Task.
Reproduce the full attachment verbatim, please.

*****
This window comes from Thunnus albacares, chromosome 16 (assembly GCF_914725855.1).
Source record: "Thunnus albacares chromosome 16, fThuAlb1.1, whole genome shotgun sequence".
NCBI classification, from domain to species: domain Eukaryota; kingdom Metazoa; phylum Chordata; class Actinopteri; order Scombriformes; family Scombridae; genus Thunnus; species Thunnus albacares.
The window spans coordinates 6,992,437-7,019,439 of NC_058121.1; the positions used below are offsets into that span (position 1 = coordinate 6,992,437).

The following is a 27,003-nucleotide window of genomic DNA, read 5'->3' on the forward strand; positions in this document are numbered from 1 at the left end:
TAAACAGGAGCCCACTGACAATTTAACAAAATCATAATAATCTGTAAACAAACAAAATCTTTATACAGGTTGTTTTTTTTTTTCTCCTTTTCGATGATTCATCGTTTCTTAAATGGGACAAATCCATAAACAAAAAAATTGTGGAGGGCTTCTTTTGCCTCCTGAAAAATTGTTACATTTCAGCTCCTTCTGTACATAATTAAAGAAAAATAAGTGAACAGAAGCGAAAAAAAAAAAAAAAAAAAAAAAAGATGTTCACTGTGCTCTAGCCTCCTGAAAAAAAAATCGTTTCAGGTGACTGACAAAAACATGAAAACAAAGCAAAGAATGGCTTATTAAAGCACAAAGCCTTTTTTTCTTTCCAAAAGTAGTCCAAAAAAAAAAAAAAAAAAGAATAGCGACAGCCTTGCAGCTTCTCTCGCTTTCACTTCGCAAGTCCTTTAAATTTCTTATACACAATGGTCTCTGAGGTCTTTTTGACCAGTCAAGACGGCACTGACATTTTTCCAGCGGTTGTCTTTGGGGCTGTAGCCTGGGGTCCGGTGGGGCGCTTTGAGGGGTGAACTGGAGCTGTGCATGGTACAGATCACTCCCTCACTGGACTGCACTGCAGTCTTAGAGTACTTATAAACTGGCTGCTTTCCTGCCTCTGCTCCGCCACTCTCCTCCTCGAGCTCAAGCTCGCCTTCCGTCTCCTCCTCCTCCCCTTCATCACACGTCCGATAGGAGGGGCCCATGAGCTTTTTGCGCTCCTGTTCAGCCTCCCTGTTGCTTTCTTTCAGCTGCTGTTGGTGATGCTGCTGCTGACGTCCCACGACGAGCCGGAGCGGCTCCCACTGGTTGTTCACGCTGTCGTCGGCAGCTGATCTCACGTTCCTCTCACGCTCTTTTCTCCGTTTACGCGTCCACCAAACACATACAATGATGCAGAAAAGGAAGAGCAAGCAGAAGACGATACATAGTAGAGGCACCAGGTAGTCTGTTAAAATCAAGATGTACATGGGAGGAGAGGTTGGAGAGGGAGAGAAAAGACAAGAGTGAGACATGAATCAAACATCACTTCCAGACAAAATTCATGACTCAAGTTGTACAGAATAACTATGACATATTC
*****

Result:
This window comes from Thunnus albacares, chromosome 16 (assembly GCF_914725855.1).
Source record: "Thunnus albacares chromosome 16, fThuAlb1.1, whole genome shotgun sequence".
NCBI classification, from domain to species: domain Eukaryota; kingdom Metazoa; phylum Chordata; class Actinopteri; order Scombriformes; family Scombridae; genus Thunnus; species Thunnus albacares.
The window spans coordinates 6,992,437-7,019,439 of NC_058121.1; the positions used below are offsets into that span (position 1 = coordinate 6,992,437).

The following is a 27,003-nucleotide window of genomic DNA, read 5'->3' on the forward strand; positions in this document are numbered from 1 at the left end:
TAAACAGGAGCCCACTGACAATTTAACAAAATCATAATAATCTGTAAACAAACAAAATCTTTATACAGGTTGTTTTTTTTTTTCTCCTTTTCGATGATTCATCGTTTCTTAAATGGGACAAATCCATAAACAAAAAAATTGTGGAGGGCTTCTTTTGCCTCCTGAAAAATTGTTACATTTCAGCTCCTTCTGTACATAATTAAAGAAAAATAAGTGAACAGAAGCGAAAAAAAAAAAAAAAAAAAAAAAAGATGTTCACTGTGCTCTAGCCTCCTGAAAAAAAAATCGTTTCAGGTGACTGACAAAAACATGAAAACAAAGCAAAGAATGGCTTATTAAAGCACAAAGCCTTTTTTTCTTTCCAAAAGTAGTCCAAAAAAAAAAAAAAAAAAGAATAGCGACAGCCTTGCAGCTTCTCTCGCTTTCACTTCGCAAGTCCTTTAAATTTCTTATACACAATGGTCTCTGAGGTCTTTTTGACCAGTCAAGACGGCACTGACATTTTTCCAGCGGTTGTCTTTGGGGCTGTAGCCTGGGGTCCGGTGGGGCGCTTTGAGGGGTGAACTGGAGCTGTGCATGGTACAGATCACTCCCTCACTGGACTGCACTGCAGTCTTAGAGTACTTATAAACTGGCTGCTTTCCTGCCTCTGCTCCGCCACTCTCCTCCTCGAGCTCAAGCTCGCCTTCCGTCTCCTCCTCCTCCCCTTCATCACACGTCCGATAGGAGGGGCCCATGAGCTTTTTGCGCTCCTGTTCAGCCTCCCTGTTGCTTTCTTTCAGCTGCTGTTGGTGATGCTGCTGCTGACGTCCCACGACGAGCCGGAGCGGCTCCCACTGGTTGTTCACGCTGTCGTCGGCAGCTGATCTCACGTTCCTCTCACGCTCTTTTCTCCGTTTACGCGTCCACCAAACACATACAATGATGCAGAAAAGGAAGAGCAAGCAGAAGACGATACATAGTAGAGGCACCAGGTAGTCTGTTAAAATCAAGATGTACATGGGAGGAGAGGTTGGAGAGGGAGAGAAAAGACAAGAGTGAGACATGAATCAAACATCACTTCCAGACAAAATTCATGACTCAAGTTGTACAGAATAACTATGACATATTC